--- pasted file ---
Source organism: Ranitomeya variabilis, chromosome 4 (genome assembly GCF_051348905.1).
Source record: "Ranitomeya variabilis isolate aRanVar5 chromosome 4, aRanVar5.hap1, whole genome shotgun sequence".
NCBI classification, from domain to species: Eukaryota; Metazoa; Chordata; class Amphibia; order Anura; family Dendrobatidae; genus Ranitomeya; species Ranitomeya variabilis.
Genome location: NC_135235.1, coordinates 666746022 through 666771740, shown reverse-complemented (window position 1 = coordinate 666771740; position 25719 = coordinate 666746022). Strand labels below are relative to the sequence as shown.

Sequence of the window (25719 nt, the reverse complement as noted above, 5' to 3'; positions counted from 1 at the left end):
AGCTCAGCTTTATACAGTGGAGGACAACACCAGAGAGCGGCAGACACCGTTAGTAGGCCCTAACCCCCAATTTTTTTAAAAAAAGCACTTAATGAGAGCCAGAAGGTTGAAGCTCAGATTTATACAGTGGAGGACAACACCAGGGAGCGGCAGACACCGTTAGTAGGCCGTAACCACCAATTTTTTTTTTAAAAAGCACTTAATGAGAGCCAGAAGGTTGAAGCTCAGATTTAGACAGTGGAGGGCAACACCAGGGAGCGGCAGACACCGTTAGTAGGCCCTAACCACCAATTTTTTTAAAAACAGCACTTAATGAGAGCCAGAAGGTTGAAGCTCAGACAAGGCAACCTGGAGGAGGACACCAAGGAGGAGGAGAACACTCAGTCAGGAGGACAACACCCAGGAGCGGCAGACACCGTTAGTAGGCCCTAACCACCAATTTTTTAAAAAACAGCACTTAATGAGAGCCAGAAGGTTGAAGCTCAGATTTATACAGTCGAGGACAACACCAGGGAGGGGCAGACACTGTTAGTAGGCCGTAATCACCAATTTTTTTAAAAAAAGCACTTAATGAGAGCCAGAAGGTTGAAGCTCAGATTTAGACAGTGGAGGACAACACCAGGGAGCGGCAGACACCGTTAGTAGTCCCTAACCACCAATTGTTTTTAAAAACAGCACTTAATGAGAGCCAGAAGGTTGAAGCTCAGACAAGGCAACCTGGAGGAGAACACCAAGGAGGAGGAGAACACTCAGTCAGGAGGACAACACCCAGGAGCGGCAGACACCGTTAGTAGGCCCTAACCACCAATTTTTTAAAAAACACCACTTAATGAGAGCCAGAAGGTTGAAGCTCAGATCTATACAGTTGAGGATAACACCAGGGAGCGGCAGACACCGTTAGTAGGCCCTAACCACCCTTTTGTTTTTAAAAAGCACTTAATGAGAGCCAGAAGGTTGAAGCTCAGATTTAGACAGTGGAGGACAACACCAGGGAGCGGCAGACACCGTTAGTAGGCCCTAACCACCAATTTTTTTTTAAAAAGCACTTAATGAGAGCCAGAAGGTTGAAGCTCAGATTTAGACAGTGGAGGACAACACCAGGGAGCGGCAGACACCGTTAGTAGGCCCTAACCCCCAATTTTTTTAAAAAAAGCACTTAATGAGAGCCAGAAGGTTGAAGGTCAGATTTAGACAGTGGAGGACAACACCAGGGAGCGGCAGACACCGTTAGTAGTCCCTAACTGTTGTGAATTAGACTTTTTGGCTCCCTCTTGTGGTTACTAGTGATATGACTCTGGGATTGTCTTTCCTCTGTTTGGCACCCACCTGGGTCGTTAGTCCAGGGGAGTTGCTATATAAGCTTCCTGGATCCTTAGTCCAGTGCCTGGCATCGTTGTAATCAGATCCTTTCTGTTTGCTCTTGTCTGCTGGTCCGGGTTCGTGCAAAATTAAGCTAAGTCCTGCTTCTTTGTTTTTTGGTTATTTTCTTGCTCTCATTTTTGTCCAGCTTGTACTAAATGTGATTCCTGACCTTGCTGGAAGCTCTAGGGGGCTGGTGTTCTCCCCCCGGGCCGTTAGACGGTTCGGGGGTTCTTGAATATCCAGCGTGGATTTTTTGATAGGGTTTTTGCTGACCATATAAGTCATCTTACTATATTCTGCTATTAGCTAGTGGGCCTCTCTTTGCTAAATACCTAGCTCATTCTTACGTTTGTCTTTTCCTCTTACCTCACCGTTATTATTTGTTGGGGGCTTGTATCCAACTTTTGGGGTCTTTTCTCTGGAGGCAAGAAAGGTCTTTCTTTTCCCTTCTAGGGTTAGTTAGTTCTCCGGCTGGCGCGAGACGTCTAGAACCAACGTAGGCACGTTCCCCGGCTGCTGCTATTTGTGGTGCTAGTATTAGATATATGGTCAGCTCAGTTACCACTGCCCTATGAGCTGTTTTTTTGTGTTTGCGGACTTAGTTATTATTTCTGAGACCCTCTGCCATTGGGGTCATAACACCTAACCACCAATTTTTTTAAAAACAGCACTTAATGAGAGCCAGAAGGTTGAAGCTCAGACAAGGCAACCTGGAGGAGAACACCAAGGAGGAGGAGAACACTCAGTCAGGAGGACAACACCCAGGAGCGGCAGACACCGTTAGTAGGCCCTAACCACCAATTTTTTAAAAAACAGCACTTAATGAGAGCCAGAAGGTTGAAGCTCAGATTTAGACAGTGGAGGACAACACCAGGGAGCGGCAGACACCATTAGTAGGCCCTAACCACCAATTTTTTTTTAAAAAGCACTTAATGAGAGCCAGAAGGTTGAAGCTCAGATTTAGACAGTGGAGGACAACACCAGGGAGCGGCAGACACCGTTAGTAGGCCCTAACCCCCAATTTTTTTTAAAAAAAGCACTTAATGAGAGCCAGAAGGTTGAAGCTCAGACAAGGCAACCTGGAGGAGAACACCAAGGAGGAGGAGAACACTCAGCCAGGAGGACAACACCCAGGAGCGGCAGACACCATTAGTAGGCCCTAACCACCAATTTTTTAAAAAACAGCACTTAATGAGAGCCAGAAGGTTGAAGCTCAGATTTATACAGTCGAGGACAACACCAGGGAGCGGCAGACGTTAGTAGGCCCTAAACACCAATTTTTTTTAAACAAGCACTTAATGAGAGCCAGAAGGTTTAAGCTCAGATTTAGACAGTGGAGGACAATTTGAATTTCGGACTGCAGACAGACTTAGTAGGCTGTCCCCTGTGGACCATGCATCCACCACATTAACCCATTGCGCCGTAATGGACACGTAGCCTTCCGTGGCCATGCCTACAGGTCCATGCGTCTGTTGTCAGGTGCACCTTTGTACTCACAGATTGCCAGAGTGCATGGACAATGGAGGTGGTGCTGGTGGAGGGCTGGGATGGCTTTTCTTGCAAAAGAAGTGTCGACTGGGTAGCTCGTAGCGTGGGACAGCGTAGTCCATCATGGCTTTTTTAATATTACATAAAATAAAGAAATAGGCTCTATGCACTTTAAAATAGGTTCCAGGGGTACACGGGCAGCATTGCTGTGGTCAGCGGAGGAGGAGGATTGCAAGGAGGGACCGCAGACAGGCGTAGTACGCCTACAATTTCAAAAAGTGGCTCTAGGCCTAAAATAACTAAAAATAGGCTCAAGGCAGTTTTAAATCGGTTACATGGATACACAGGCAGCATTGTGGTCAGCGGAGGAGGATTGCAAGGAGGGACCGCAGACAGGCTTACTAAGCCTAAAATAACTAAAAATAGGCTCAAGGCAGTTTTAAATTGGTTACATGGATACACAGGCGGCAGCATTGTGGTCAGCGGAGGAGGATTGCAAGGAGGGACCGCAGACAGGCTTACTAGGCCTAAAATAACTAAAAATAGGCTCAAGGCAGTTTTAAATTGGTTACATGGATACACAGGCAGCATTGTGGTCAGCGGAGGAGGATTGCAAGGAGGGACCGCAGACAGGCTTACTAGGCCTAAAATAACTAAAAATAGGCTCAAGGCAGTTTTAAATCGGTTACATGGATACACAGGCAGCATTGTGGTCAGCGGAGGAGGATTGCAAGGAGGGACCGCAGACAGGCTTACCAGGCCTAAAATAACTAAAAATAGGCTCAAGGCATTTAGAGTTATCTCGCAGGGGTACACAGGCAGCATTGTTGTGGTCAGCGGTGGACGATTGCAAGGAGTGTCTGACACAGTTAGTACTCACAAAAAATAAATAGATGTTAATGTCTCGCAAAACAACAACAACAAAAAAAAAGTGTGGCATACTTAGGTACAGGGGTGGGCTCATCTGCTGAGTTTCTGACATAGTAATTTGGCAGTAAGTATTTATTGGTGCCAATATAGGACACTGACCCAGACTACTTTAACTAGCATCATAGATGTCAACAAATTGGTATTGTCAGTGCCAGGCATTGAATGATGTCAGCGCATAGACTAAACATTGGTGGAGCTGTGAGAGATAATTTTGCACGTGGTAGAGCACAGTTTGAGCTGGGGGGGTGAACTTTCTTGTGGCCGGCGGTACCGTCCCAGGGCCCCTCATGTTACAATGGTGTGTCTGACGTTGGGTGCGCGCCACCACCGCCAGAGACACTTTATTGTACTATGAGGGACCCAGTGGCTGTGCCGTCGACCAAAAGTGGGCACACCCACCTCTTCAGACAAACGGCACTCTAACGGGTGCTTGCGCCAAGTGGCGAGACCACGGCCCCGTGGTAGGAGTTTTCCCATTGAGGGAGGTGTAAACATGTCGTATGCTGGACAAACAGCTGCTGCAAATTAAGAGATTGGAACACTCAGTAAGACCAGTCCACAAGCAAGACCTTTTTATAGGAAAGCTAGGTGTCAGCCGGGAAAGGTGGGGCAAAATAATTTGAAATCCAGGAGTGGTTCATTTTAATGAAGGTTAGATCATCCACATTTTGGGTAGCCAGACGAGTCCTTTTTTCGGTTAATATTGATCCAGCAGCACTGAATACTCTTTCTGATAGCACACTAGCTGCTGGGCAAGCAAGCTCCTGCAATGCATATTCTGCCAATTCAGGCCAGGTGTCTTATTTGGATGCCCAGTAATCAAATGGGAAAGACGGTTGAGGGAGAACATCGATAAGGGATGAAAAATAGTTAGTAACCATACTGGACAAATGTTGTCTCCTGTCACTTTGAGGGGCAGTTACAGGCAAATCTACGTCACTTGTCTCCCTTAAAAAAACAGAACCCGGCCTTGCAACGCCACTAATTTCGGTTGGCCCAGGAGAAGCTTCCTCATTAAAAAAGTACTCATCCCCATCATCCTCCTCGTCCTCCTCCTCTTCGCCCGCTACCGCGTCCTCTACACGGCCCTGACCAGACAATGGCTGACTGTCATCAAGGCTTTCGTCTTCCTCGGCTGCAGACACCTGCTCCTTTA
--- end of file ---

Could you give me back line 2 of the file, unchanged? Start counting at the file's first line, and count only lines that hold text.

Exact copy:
Source record: "Ranitomeya variabilis isolate aRanVar5 chromosome 4, aRanVar5.hap1, whole genome shotgun sequence".